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Consider the following sentence,

"Do you know if Jason ------ French before moving to France?"

Which of the following options best completes it?

a.has studied
b.has been studying
c.will have been studying
d.will be studying

Is it possible that the sentence refers to an event that already happened, that is, Jason already has moved to France, or it can only be used, the way it is phrased, to refer to an event that is still to happen?

How would you rephrase it in the case that Jason has already moved to France?

Explanation:To my non-native ears, at first it seemed like the question could be referring both to event that already happened, and also to an event that is still in the intent phase.

However, after reading native speakers discuss a similar question, they think that choices a. and b. sound immediately wrong, therefore ruling out the possibility that the sentence refers to something that has already happened.

What is the truth then?

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It can express something that already happened, but not by using a. or b.

Let's assume Jason already moved to France. That means the event that occured before that is already over. So you would use simple past and not present perfect.

Do you know if Jason studied French before moving to France?

If Jason moving to France is a scheduled event in the future, which the question suggests, then I would be torn between choosing either c. or d.

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    The rest is correct but d is the clear "correct" answer... c doesn't seem correct to me... it's over complicated. – Catija Jun 9 '16 at 19:30
  • @Catija: That's what I would have wanted to say, but I couldn't it because I can't be sure. c also does sound overly complicated to me. – MadWard Jun 9 '16 at 19:34
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It could refer to an event in the past, but, if that were the case, you wouldn't use has in the sentence. Instead, it would read:

Do you know if Jason studied French before moving to France?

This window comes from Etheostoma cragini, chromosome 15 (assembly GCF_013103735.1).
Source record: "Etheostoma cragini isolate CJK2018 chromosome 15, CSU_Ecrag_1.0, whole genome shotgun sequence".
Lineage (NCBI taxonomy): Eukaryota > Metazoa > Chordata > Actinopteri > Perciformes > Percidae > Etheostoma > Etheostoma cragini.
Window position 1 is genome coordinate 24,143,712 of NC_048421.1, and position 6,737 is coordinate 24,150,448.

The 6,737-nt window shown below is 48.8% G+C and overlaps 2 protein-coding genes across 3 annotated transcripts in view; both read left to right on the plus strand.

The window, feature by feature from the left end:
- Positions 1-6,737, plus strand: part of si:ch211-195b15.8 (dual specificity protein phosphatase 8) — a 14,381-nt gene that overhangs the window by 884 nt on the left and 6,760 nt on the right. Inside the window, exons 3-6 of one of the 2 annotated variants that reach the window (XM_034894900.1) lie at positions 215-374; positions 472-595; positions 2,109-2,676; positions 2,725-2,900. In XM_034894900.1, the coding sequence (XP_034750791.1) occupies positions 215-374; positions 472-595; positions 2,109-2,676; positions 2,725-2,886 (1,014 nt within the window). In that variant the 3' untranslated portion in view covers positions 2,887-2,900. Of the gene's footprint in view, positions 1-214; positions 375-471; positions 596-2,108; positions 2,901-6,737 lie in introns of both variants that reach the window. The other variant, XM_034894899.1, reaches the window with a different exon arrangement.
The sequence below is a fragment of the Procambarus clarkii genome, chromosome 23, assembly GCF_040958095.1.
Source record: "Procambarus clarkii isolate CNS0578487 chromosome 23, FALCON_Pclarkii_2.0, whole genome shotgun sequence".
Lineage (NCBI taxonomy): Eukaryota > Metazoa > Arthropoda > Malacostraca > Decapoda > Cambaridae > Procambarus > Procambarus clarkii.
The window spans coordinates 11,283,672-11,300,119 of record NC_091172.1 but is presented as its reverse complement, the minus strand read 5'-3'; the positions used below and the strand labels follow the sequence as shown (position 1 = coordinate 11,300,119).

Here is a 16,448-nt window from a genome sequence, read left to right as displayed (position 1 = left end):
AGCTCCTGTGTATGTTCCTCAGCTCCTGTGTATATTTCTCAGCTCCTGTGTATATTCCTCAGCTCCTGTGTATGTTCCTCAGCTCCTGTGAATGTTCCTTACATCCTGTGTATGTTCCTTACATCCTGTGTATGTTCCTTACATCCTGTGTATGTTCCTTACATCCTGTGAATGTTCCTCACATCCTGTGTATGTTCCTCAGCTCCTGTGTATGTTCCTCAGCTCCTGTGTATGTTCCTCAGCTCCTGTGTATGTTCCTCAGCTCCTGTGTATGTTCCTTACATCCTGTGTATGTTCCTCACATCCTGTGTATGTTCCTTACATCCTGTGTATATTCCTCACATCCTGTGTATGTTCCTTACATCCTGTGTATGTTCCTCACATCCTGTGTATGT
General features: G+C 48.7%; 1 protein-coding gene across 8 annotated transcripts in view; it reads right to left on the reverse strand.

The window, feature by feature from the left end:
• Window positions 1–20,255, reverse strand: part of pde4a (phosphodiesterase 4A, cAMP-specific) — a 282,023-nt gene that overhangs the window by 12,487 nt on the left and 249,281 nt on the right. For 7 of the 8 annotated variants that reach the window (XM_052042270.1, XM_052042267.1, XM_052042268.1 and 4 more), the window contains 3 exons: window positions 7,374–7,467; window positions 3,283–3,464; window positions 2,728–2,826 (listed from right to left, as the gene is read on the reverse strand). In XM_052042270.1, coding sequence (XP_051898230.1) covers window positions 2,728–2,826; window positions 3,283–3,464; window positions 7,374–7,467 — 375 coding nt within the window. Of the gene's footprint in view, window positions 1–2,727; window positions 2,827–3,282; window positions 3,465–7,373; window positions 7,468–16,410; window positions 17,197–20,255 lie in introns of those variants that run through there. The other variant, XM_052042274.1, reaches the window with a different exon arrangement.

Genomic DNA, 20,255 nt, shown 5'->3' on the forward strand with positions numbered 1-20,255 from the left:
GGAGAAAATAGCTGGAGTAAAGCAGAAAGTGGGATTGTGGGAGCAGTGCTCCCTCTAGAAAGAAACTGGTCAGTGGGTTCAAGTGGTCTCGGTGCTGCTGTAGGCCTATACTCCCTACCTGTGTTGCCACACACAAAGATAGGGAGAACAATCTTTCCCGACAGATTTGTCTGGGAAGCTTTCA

though I suppose this version would be grammatical, too:

Do you know if Jason studied French before moving to France?

If (b) was intended to be the right answer, then the move would not have happened yet. One way to write that sentence might be:

Do you know if Jason has been studying French before he moves to France?

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The sentence could refer to past or future with the right words in the blank.

Clearly if you put future tense in the blank, then the "moving to France" must logically be in the future also. "Do you know if Jason will study French before moving to France?" If the studying comes before moving, and the studying is in the future, then logically the moving must be in the future also.

If you put past tense in the blank, I think the moving would normally be understood to be past also. "Do you know if Jason studied French before moving to France?" The studying is past. We'd generally assuming the moving is also past, though I suppose not necessarily. If guess if the moving was in the future, than if Jason hasn't studied yet he still might. If we wanted to say that the studying was in the past but the moving was in the future, we'd probably add more words to clarify. Like, "Do you know if Jason studied French for his move to France next month?" or some such.

"Has studied" seems awkward to me. I'm not sure I can give you a rule why it would be wrong.

"Has been studying" would be appropriate if your intent is to say that Jason still is studying. Like, he started studying last month, he's still studying, and the move is in the future.

"Will have been studying" would mean that he hasn't started studying yet, he will study at some time in the future, and then he'll have been continuously studying since ... when? Normally we don't use "will have been" unless there's some other event to contrast it with.

"Will be studying" is fine if the studying and the moving are both in the future.

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